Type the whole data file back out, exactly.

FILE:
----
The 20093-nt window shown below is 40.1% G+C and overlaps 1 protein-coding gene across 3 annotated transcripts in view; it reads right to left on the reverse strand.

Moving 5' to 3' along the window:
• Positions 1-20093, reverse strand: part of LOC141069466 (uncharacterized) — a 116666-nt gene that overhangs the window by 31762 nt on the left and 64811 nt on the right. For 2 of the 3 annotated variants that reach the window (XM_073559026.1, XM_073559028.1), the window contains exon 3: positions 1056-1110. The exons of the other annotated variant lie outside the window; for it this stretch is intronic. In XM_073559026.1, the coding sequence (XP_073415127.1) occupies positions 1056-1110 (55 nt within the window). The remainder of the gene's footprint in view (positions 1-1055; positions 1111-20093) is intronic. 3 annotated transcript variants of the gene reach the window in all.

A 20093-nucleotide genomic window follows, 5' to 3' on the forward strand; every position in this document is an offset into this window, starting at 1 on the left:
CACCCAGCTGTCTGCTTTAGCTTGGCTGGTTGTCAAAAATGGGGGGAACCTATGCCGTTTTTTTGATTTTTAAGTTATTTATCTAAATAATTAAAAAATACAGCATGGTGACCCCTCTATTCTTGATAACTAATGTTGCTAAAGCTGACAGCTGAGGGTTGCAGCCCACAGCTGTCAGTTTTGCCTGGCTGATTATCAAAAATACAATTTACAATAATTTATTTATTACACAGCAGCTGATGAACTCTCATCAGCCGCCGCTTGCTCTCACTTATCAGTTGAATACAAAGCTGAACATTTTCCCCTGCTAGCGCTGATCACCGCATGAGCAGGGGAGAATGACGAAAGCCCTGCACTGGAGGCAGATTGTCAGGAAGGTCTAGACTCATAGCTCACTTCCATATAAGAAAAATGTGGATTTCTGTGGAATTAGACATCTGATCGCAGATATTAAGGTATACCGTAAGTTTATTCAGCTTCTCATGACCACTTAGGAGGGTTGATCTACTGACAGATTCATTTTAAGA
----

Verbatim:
The 20093-nt window shown below is 40.1% G+C and overlaps 1 protein-coding gene across 3 annotated transcripts in view; it reads right to left on the reverse strand.

Moving 5' to 3' along the window:
• Positions 1-20093, reverse strand: part of LOC141069466 (uncharacterized) — a 116666-nt gene that overhangs the window by 31762 nt on the left and 64811 nt on the right. For 2 of the 3 annotated variants that reach the window (XM_073559026.1, XM_073559028.1), the window contains exon 3: positions 1056-1110. The exons of the other annotated variant lie outside the window; for it this stretch is intronic. In XM_073559026.1, the coding sequence (XP_073415127.1) occupies positions 1056-1110 (55 nt within the window). The remainder of the gene's footprint in view (positions 1-1055; positions 1111-20093) is intronic. 3 annotated transcript variants of the gene reach the window in all.

A 20093-nucleotide genomic window follows, 5' to 3' on the forward strand; every position in this document is an offset into this window, starting at 1 on the left:
CACCCAGCTGTCTGCTTTAGCTTGGCTGGTTGTCAAAAATGGGGGGAACCTATGCCGTTTTTTTGATTTTTAAGTTATTTATCTAAATAATTAAAAAATACAGCATGGTGACCCCTCTATTCTTGATAACTAATGTTGCTAAAGCTGACAGCTGAGGGTTGCAGCCCACAGCTGTCAGTTTTGCCTGGCTGATTATCAAAAATACAATTTACAATAATTTATTTATTACACAGCAGCTGATGAACTCTCATCAGCCGCCGCTTGCTCTCACTTATCAGTTGAATACAAAGCTGAACATTTTCCCCTGCTAGCGCTGATCACCGCATGAGCAGGGGAGAATGACGAAAGCCCTGCACTGGAGGCAGATTGTCAGGAAGGTCTAGACTCATAGCTCACTTCCATATAAGAAAAATGTGGATTTCTGTGGAATTAGACATCTGATCGCAGATATTAAGGTATACCGTAAGTTTATTCAGCTTCTCATGACCACTTAGGAGGGTTGATCTACTGACAGATTCATTTTAAGA